Before you can start using the Iomega TV with Boxee you first need to create a Boxee log-in. Once you’ve done this, you then tell it where your movies and TV shows are stored and it will automatically catalogue them. This takes quite a while, especially with larger libraries, but it generally does a pretty good job of working out which file name relates to which show or movie. However, it does help a lot if you stick to Boxee’s recommended filing system of using period marks to separate words in movie names and using the S0xE0x format for detailing individual shows in a TV series.
Shows and movies not recognised by the cataloguing system are filed under ‘Unidentified’. You can then go in and manually do a search to match the file to a movie or TV show name. However, this can be a bit tiresome to carry out via the remote and we actually found it easier to rename the files on our NAS drive to something Boxee was more likely to recognise and simply run the scan again.
Nevertheless, once everything has been catalogued, the media browsing experience is first rate. Zipping through movies by poster art is so much more satisfying than just browsing through lists of file names. We also like the way the TV Show view gives you summaries of individual episodes of a series and lets you mark episodes as ‘Watched’ so you don’t lose track of which ones you’ve already seen and what you’ve left to view.
Codec is support is generally excellent too, and you’ll be hard pushed to find a video file that it won’t play. For example, it’ll handle DivX, Xvid and HD MKV files without breaking a sweat. However, audio support isn’t as good on this model as it is on the D-Link version, because for some unknown reason it doesn’t play ball with HD audio.
There are a few other negatives too. At times the software can feel quite buggy. For example, during our testing of the box it would randomly fail to send audio over HDMI to our Panasonic TV. The only way to get it back again was to restore all settings to default, which involved a reboot. It froze on us a few times, too.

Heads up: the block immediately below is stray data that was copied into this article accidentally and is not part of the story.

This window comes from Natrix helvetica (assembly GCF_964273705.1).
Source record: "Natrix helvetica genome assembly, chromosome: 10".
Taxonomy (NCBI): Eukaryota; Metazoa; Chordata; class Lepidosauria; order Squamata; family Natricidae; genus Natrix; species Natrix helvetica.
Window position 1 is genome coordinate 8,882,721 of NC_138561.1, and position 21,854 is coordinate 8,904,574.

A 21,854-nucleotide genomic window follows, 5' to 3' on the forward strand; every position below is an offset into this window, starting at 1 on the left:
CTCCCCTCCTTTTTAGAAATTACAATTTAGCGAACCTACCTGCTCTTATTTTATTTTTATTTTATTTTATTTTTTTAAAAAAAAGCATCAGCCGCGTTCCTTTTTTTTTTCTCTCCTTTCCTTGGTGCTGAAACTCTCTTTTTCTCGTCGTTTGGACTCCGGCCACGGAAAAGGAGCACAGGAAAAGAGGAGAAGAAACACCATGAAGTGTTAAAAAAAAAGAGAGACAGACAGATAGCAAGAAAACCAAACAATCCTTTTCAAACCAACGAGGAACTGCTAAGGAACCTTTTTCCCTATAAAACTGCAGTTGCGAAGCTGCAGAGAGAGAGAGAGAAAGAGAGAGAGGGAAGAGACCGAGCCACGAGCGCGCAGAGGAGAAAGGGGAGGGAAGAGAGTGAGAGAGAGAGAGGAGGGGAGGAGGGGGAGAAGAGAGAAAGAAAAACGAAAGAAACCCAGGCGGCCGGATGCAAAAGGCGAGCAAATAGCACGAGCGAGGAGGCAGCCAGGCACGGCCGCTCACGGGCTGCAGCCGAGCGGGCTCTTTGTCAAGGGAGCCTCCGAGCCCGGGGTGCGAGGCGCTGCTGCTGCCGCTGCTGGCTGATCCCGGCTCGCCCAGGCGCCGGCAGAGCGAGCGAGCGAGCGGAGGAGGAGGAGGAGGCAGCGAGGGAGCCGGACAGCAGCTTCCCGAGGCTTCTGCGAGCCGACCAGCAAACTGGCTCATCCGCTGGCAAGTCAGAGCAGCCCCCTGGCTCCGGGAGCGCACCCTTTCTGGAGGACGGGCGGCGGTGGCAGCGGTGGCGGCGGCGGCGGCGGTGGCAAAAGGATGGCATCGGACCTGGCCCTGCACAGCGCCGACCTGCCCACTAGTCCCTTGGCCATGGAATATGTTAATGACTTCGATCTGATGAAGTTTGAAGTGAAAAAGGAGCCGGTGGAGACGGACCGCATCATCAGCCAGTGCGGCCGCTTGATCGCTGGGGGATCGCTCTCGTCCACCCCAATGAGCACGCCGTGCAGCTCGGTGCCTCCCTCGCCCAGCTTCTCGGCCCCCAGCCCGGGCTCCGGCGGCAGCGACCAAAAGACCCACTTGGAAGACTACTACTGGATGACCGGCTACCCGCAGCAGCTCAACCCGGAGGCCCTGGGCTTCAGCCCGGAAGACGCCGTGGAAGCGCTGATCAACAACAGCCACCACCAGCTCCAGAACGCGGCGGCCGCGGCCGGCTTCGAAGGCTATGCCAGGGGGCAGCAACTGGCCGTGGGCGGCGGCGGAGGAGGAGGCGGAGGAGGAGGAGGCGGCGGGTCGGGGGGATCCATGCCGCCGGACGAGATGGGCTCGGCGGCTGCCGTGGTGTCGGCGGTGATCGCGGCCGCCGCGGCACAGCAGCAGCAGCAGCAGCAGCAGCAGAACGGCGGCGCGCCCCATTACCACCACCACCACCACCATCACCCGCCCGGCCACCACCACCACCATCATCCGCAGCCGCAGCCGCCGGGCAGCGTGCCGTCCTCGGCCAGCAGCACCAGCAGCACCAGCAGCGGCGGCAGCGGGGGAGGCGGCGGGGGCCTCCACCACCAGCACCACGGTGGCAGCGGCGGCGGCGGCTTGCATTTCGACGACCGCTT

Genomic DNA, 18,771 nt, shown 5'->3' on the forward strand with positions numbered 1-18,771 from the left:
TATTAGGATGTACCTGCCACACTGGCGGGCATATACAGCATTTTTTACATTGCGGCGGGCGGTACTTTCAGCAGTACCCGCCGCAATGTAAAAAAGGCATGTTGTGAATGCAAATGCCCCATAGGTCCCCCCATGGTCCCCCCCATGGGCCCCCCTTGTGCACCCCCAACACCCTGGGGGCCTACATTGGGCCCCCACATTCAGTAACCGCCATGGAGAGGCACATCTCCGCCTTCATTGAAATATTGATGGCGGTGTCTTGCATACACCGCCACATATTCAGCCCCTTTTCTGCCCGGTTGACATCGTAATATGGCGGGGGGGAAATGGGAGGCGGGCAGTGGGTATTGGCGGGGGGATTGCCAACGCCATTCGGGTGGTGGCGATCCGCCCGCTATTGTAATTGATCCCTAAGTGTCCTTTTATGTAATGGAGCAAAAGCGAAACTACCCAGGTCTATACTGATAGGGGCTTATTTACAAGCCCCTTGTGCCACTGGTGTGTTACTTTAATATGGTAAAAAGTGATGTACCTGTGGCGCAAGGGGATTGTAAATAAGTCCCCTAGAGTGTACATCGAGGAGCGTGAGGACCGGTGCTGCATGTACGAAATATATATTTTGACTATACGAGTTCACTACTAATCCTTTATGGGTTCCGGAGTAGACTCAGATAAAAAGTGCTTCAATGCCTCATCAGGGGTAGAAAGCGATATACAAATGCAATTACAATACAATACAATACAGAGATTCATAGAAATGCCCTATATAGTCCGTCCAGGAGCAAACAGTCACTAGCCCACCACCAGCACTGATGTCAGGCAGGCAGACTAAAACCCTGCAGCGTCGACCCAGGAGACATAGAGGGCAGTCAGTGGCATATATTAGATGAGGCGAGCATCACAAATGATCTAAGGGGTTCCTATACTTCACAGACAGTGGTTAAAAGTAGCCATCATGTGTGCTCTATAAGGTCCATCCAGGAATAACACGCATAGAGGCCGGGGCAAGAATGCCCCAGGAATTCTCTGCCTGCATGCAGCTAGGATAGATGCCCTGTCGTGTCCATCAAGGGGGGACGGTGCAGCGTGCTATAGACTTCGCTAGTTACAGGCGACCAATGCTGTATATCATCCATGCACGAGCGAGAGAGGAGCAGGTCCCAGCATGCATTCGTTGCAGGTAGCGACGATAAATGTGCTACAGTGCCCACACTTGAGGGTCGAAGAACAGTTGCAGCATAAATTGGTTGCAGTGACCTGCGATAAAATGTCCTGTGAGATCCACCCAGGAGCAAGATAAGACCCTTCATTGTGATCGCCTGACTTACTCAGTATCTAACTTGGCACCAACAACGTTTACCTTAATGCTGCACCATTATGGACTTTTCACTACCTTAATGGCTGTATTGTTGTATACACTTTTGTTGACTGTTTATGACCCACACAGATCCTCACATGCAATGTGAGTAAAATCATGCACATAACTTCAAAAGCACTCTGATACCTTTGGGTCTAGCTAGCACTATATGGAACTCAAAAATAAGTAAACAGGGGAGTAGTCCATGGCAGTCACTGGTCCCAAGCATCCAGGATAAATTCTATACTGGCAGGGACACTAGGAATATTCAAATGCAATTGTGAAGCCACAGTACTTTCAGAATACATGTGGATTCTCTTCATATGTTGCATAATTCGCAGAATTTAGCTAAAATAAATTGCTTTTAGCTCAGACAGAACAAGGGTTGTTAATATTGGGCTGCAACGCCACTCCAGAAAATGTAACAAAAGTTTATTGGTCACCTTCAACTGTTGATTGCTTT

Also, despite the apps section’s 200-strong app count for various video and radio internet services, including CineTrailer and AOL HD, it lacks any big hitters for the UK market. There’s no BBC iPlayer support, which is unforgivable considering the unit’s high price tag, and nor does it support ITV Player, 4OD, LoveFilm or Netflix.
Also, for all the benefits of the slick user interface, navigation can be a bit quirky. To access the settings menu, for example, you have to hit the home button on the remote, then press the back button, which brings up the search menu.
You then have to press the up button to select a tiny ‘cog’ icon, which takes you to the settings screen. Talk about long winded. Even the function of the back button can be confusing. Sometimes it takes you back a step, while at other times it calls up this search box.
We had high hopes for the Iomega TV and especially its Boxee software. Although it streams lots of different formats and presents your video files beautifully, the annoying bugs, high price tag and lack of support for UK services like BBC iPlayer, severely dampen our enthusiasm for the product.
Score in detail